It helped Canadian mining company Gold Reserve negotiate a US$770 million settlement with Venezuela to satisfy an investment treaty award after bringing US enforcement proceedings and defeating an attempt to set aside the award in the French courts. (A different firm represented the company in the underlying arbitration.) Venezuela agreed to pay the award in full and allow the client to continue operating in the country.
Norton Rose Fulbright’s various merger partners each bring their own reel of highlights. In Ogilvy Renault’s case, the team secured one of the largest payments so far under NAFTA (a US$130 million settlement for AbitibiBowater, ending a claim against Canada) and a US$85 million award against Hungary at ICSID in 2005 (one of the largest of its time).
In an ICSID case in 2012, the Macleod Dixon team helped the US’s Exterran Holdings agree to a US$442 million settlement with Venezuela’s state oil company, PDVSA, in compensation for nationalised gas compression assets.
Partner Deborah Ruff in London left to become global head of international arbitration at US firm Pillsbury, taking two senior associates with her. Partner Julissa Reynoso and counsel Marcelo Blackburn in New York were part of a legacy Chadbourne team who moved to Winston & Strawn in 2017.
Kazakhstan has been using the firm for the US side of a multijurisdictional fight with Moldovan investors over the enforcement of a US$520 million Energy Charter Treaty award. The state has lodged a racketeering lawsuit against the investors before a Washington, DC court, alleging they procured the award through fraud. In Europe, the dispute has given rise to a freeze on US$22.6 billion in Kazakh assets.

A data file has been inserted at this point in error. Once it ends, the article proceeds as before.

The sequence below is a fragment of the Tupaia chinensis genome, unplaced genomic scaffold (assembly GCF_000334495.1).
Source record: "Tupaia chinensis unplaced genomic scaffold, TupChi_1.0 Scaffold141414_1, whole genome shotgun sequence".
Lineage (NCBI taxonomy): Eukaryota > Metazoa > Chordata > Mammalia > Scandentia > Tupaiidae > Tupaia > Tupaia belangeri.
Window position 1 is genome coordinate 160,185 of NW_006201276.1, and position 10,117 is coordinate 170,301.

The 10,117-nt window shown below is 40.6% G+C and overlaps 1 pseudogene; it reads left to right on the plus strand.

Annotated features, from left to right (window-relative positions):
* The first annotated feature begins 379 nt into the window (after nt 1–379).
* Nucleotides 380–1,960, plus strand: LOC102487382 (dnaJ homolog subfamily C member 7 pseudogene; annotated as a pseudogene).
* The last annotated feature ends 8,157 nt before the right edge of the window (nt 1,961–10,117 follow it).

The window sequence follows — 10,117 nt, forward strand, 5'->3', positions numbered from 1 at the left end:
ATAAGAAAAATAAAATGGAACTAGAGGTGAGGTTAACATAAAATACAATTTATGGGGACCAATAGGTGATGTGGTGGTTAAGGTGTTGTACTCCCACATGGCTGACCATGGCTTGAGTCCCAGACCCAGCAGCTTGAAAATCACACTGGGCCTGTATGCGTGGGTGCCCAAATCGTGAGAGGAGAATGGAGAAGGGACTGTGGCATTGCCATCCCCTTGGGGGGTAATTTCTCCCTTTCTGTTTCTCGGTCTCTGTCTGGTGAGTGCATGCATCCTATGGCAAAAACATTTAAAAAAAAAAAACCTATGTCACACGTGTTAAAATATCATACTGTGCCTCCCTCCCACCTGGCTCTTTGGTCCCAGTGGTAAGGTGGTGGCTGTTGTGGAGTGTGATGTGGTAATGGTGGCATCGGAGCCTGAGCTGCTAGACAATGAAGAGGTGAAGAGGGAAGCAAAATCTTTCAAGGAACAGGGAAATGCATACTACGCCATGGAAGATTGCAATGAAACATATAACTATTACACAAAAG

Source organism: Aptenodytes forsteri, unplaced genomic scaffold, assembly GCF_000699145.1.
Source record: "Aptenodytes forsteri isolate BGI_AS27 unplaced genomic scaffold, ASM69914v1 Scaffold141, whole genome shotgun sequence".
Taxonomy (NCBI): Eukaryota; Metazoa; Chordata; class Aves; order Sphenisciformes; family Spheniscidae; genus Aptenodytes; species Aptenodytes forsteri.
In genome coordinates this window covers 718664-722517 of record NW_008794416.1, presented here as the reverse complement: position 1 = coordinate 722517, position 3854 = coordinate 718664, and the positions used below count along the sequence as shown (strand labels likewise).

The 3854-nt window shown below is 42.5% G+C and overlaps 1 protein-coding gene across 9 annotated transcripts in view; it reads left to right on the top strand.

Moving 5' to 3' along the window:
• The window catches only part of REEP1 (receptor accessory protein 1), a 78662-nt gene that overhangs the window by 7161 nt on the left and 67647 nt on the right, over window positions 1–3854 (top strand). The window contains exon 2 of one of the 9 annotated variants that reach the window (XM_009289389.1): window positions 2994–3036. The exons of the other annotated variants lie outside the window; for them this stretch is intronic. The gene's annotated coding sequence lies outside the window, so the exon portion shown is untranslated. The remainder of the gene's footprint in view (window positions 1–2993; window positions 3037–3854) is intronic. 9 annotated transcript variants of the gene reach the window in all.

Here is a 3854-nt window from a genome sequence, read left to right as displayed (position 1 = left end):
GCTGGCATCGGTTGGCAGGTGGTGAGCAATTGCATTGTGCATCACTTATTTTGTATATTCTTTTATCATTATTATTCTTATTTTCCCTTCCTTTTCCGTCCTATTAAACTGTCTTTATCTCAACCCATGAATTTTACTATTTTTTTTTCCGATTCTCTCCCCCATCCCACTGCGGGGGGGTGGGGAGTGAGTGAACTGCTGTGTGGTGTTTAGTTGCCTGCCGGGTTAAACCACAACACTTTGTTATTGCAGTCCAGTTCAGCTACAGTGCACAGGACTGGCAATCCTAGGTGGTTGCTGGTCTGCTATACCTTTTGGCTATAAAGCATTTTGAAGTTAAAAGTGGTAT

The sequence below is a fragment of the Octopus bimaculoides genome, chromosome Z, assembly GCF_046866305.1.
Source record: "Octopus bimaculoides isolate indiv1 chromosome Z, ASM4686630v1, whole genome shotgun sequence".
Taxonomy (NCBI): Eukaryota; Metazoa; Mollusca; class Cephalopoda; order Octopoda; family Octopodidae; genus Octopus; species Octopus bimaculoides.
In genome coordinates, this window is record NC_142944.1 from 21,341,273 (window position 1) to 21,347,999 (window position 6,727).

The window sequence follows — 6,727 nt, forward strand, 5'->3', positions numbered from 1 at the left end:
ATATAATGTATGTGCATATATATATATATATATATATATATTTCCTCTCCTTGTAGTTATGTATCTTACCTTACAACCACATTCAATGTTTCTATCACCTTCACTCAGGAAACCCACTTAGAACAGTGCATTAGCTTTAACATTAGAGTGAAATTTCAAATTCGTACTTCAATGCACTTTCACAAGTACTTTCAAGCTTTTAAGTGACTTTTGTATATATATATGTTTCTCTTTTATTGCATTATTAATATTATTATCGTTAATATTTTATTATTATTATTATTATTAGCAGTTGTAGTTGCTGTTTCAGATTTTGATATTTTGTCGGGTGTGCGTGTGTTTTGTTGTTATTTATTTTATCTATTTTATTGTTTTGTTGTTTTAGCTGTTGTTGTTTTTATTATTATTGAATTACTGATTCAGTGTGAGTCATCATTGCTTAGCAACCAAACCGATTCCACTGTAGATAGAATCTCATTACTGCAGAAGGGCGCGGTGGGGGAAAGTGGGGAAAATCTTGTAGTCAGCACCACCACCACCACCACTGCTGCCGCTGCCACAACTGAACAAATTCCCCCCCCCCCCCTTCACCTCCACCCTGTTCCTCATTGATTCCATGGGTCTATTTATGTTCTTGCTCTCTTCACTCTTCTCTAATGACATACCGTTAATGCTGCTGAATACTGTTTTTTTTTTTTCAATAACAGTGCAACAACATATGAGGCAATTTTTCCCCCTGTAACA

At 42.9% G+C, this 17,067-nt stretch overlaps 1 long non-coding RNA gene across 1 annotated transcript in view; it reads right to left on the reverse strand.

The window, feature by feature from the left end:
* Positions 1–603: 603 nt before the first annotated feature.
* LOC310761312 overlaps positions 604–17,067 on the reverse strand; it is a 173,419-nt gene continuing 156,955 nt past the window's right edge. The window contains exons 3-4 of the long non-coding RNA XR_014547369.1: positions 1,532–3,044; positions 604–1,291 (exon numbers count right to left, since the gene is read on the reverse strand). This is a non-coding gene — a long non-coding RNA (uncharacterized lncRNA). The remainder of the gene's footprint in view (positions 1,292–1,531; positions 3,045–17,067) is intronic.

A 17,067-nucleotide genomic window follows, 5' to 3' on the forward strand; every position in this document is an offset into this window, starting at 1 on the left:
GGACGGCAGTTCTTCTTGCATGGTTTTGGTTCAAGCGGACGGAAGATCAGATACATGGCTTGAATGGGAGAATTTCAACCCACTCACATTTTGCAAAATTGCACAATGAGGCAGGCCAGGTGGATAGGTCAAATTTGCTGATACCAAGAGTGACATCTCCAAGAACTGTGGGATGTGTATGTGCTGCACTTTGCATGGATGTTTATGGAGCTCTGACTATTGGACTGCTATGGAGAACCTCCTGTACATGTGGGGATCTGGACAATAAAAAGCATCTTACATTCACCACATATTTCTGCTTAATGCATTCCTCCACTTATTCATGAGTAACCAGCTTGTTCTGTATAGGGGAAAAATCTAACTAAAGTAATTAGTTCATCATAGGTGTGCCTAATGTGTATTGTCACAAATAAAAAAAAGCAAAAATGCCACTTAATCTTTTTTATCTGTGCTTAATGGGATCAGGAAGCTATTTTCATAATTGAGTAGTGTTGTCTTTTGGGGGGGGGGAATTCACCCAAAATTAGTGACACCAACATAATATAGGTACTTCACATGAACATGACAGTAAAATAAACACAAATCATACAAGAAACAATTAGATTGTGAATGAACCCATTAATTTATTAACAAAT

Martin Valasek in the Montreal office helped Canadian client Bankers Petroleum prevail in an early but important round of an ICC arbitration against Albania relating to one of Europe’s largest oil fields. In 2018, the tribunal rejected the state’s appeal against an expert determination requiring it to revise a US$57 million tax assessment it imposed on the company. Other disputes between the parties are pending before the same tribunal.
Partner Sven Förster in Munich helped client Crystalox win €28 million plus interest in a Frankfurt-seated ICC case against a Taiwanese photovoltaic company over the supply of silicon wafers.
A Melbourne-led team got a good result for Australian mining company Stonewall, persuading a Beijing court to enforce a US$12.6 million HKIAC award against Chinese metals group Qixing over a share purchase agreement for a South African gold mine.
Hong Kong-based partner Camille Jojo is acting for a party funded by Burford Capital in a Singapore-seated arbitration – believed to be the first such case in the wake of Singaporean legislation expressly permitting third-party funding of international arbitration.
Paul Attard, commercial manager at South Africa’s Bombela Civil Joint Venture, retained the firm for a dispute with the South African government over the Gautrain Rapid Rail Link. He says the firm demonstrated the “highest levels of professionalism” and has special praise for Tony Chappel and Daniel McConnell in Johannesburg, who showed an ability to grasp complex and technical matters.
Kieren Barry, group counsel at Mandarin Oriental Hotel Group, used the firm in an arbitration that was worth several million pounds. He says Norton Rose Fulbright’s “excellent preparation was decisive and gave a massive advantage”.